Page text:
Holiday Traditions around the World: Christmas in JAPAN
Japan is predominately Shinto. Shinto is an ethnic religion based in ritual practices to connect modern Japan with its ancient past. It is said to have started in the sixth century, but there is no known scripture or founder so Christmas does not play much of a part in Japan. The small amount of Christians in Japan celebrate Christmas with an ethnic twist. For example, the nativity participants are dressed in traditional Japanese costume. The Christmas tree is decorated with origami ornaments. The Santa figure is an old man, Hoteiosho who carries a pack and is said to have eyes in the back of his head prompting the children to behave at all times! Hoteiosho is considered a god or priest in Japanese culture.
The traditional New Year celebration of O-Shogatsu is the most important Japanese holiday of the year. It is celebrated from January 1st – January 3rd. Years are viewed completely separately so worries must be left behind in an old year and the new year must start fresh. Homes are cleaned on New Year’s Eve to make way for a renewed start on January 1st. Bonenkai parties (forget the year gatherings) are thrown throughout the country for offices, friends and families to leave their troubles behind and conclude any unfinished business. Tokishoshi soba is known as the year crossing noodle and is served on New Year’s Eve to promote longevity.
The Daruma doll is also an important part of New Year’s celebrations. A Daruma doll is a good luck charm that looks like a punching bag. It symbolizes patience and persistence based on the Japanese proverb “七転八起 which is read nana korobi ya oki.” which means” knocked down seven times and get up eight”! It is based on Bodhidhmama who wore red robes and is said to have brought Zen Buddhism to Asia. The Daruma is red with eyebrows that are represented as cranes and moustaches as turtles because these two animals lead long lives. The doll has no pupils so the tradition is to make a wish and paint the pupil in the left eye on New Year’s and if your wish comes true by the end of the year, then you paint the right eye.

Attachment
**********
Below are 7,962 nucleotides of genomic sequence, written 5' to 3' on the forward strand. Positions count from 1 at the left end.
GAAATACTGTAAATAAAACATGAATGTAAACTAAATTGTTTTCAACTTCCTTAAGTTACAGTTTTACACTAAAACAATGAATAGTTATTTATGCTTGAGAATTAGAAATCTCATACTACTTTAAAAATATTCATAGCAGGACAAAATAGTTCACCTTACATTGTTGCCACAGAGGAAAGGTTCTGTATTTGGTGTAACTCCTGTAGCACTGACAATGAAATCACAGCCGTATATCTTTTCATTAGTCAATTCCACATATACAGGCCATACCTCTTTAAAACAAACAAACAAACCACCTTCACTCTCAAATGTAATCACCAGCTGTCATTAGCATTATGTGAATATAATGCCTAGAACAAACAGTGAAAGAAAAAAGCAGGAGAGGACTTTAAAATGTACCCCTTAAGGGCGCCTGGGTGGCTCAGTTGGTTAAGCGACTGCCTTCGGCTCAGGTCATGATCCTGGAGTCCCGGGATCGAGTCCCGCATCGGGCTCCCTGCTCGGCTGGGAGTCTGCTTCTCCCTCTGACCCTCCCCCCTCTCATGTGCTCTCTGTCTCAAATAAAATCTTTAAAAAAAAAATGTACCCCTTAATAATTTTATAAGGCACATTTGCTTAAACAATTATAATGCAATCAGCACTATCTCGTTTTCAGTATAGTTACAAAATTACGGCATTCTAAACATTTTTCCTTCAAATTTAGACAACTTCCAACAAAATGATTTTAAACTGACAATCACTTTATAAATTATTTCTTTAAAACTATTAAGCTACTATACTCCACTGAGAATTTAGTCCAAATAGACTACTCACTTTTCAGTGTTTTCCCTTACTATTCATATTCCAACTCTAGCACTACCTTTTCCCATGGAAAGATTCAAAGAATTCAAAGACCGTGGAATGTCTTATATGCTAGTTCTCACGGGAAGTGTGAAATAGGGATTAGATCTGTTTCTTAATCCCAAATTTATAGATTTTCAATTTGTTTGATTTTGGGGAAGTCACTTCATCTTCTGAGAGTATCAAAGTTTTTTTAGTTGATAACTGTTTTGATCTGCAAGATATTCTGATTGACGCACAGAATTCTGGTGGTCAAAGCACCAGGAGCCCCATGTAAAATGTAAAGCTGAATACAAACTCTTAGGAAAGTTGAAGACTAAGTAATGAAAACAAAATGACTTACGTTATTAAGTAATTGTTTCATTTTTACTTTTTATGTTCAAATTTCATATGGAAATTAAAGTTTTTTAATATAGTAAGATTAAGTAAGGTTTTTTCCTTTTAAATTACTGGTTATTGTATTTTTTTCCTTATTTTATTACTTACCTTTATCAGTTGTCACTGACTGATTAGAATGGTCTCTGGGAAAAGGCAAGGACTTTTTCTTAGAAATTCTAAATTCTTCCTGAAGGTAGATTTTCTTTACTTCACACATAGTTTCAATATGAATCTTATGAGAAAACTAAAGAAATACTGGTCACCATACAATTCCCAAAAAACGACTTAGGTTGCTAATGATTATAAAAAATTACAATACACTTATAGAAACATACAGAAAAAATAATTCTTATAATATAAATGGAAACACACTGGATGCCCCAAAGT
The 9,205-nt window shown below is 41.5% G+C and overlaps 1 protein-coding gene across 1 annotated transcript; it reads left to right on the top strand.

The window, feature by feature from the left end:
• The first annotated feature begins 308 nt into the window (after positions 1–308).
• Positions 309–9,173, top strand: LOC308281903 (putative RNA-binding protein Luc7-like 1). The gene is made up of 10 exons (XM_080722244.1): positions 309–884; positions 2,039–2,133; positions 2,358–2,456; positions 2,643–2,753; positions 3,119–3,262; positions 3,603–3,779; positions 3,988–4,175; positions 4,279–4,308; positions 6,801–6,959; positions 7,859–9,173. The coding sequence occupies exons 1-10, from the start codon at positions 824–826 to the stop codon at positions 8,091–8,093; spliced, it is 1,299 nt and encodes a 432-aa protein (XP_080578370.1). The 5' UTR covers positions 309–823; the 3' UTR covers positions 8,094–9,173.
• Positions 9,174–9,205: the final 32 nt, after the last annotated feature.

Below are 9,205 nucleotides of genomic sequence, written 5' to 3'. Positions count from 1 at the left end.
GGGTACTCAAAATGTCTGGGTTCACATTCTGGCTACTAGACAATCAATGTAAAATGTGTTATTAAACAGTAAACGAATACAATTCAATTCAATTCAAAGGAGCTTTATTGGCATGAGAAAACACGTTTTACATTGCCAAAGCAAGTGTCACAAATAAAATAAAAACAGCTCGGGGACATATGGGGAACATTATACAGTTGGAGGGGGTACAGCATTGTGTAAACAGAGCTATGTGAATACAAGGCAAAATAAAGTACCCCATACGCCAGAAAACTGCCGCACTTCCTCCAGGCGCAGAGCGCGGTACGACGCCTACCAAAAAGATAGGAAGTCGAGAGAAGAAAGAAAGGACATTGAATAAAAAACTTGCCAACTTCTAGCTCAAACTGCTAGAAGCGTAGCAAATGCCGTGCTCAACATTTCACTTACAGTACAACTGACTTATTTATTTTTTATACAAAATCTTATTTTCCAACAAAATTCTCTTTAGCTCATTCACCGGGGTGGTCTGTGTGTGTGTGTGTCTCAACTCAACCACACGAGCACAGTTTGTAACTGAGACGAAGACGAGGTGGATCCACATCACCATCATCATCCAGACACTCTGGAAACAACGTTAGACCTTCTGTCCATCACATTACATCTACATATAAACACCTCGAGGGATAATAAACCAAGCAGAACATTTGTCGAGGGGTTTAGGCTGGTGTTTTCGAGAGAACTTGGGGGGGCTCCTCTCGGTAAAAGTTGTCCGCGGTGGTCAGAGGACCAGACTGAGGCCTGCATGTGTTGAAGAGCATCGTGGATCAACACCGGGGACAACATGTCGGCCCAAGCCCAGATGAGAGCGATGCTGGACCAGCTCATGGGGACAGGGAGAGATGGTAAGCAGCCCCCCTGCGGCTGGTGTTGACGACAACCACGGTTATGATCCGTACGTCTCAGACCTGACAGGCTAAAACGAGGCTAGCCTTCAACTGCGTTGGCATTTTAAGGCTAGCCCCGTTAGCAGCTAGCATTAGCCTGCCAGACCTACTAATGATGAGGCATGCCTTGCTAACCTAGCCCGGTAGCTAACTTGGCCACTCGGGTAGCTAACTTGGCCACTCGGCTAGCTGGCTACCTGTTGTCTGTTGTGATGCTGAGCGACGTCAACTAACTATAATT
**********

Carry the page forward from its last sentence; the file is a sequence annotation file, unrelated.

New Year’s Day should be started free of stress and anger with a fully clean home. The first New Year’s sunrise is traditionally viewed as it is representative of the whole year ahead. On January 2nd, the Emperor makes a public appearance at the Tokyo Imperial Palace and the inner grounds are open to the public. It is customary for families to visit their shrines or temples during this time. It is called hatsumode. Millions of people of people follow this ritual and temple bells are rung 108 times when the New Year arrives.
明けましておめでとう (Happy New Year!)
Read about other holidays around the world!